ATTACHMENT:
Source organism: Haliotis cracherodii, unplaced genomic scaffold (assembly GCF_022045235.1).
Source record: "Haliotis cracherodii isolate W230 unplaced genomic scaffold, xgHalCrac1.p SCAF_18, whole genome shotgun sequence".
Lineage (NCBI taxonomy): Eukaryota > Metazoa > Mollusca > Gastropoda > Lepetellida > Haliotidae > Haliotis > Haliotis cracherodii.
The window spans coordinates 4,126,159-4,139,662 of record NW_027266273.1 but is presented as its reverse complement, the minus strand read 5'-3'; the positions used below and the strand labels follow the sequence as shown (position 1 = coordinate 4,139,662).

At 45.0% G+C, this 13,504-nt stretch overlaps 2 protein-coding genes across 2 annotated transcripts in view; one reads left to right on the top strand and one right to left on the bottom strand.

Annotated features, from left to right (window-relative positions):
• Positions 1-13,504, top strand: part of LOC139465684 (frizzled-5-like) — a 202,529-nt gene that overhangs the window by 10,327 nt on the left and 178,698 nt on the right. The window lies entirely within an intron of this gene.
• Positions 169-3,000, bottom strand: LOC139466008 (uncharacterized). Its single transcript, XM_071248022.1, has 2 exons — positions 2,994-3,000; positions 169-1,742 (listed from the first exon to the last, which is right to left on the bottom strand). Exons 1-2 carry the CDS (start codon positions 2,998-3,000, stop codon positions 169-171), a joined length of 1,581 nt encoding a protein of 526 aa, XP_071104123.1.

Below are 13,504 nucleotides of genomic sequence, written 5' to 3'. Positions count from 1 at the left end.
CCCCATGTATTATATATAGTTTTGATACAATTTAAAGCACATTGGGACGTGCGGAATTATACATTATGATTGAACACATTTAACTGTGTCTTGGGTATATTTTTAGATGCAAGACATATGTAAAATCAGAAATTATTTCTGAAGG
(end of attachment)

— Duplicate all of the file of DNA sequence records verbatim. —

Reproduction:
Source organism: Haliotis cracherodii, unplaced genomic scaffold (assembly GCF_022045235.1).
Source record: "Haliotis cracherodii isolate W230 unplaced genomic scaffold, xgHalCrac1.p SCAF_18, whole genome shotgun sequence".
Lineage (NCBI taxonomy): Eukaryota > Metazoa > Mollusca > Gastropoda > Lepetellida > Haliotidae > Haliotis > Haliotis cracherodii.
The window spans coordinates 4,126,159-4,139,662 of record NW_027266273.1 but is presented as its reverse complement, the minus strand read 5'-3'; the positions used below and the strand labels follow the sequence as shown (position 1 = coordinate 4,139,662).

At 45.0% G+C, this 13,504-nt stretch overlaps 2 protein-coding genes across 2 annotated transcripts in view; one reads left to right on the top strand and one right to left on the bottom strand.

Annotated features, from left to right (window-relative positions):
• Positions 1-13,504, top strand: part of LOC139465684 (frizzled-5-like) — a 202,529-nt gene that overhangs the window by 10,327 nt on the left and 178,698 nt on the right. The window lies entirely within an intron of this gene.
• Positions 169-3,000, bottom strand: LOC139466008 (uncharacterized). Its single transcript, XM_071248022.1, has 2 exons — positions 2,994-3,000; positions 169-1,742 (listed from the first exon to the last, which is right to left on the bottom strand). Exons 1-2 carry the CDS (start codon positions 2,998-3,000, stop codon positions 169-171), a joined length of 1,581 nt encoding a protein of 526 aa, XP_071104123.1.

Below are 13,504 nucleotides of genomic sequence, written 5' to 3'. Positions count from 1 at the left end.
CCCCATGTATTATATATAGTTTTGATACAATTTAAAGCACATTGGGACGTGCGGAATTATACATTATGATTGAACACATTTAACTGTGTCTTGGGTATATTTTTAGATGCAAGACATATGTAAAATCAGAAATTATTTCTGAAGG